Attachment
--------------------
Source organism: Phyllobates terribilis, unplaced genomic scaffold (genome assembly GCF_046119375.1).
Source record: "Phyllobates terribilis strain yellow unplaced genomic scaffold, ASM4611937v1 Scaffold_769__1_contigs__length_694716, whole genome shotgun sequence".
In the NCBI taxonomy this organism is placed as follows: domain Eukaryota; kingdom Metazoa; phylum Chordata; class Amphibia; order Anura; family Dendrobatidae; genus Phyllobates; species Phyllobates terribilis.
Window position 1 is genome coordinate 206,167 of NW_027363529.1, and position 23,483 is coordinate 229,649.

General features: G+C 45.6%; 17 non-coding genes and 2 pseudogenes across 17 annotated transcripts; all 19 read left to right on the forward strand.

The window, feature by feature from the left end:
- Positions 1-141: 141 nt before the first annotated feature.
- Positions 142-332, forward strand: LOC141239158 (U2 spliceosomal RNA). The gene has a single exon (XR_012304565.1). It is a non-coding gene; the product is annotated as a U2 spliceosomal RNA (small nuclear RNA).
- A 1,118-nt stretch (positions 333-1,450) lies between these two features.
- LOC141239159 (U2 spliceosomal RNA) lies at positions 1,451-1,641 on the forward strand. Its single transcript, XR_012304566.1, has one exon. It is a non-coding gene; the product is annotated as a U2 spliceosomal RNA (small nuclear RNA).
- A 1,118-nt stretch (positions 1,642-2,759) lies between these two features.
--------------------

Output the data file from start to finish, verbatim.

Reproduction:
Source organism: Phyllobates terribilis, unplaced genomic scaffold (genome assembly GCF_046119375.1).
Source record: "Phyllobates terribilis strain yellow unplaced genomic scaffold, ASM4611937v1 Scaffold_769__1_contigs__length_694716, whole genome shotgun sequence".
In the NCBI taxonomy this organism is placed as follows: domain Eukaryota; kingdom Metazoa; phylum Chordata; class Amphibia; order Anura; family Dendrobatidae; genus Phyllobates; species Phyllobates terribilis.
Window position 1 is genome coordinate 206,167 of NW_027363529.1, and position 23,483 is coordinate 229,649.

General features: G+C 45.6%; 17 non-coding genes and 2 pseudogenes across 17 annotated transcripts; all 19 read left to right on the forward strand.

The window, feature by feature from the left end:
- Positions 1-141: 141 nt before the first annotated feature.
- Positions 142-332, forward strand: LOC141239158 (U2 spliceosomal RNA). The gene has a single exon (XR_012304565.1). It is a non-coding gene; the product is annotated as a U2 spliceosomal RNA (small nuclear RNA).
- A 1,118-nt stretch (positions 333-1,450) lies between these two features.
- LOC141239159 (U2 spliceosomal RNA) lies at positions 1,451-1,641 on the forward strand. Its single transcript, XR_012304566.1, has one exon. It is a non-coding gene; the product is annotated as a U2 spliceosomal RNA (small nuclear RNA).
- A 1,118-nt stretch (positions 1,642-2,759) lies between these two features.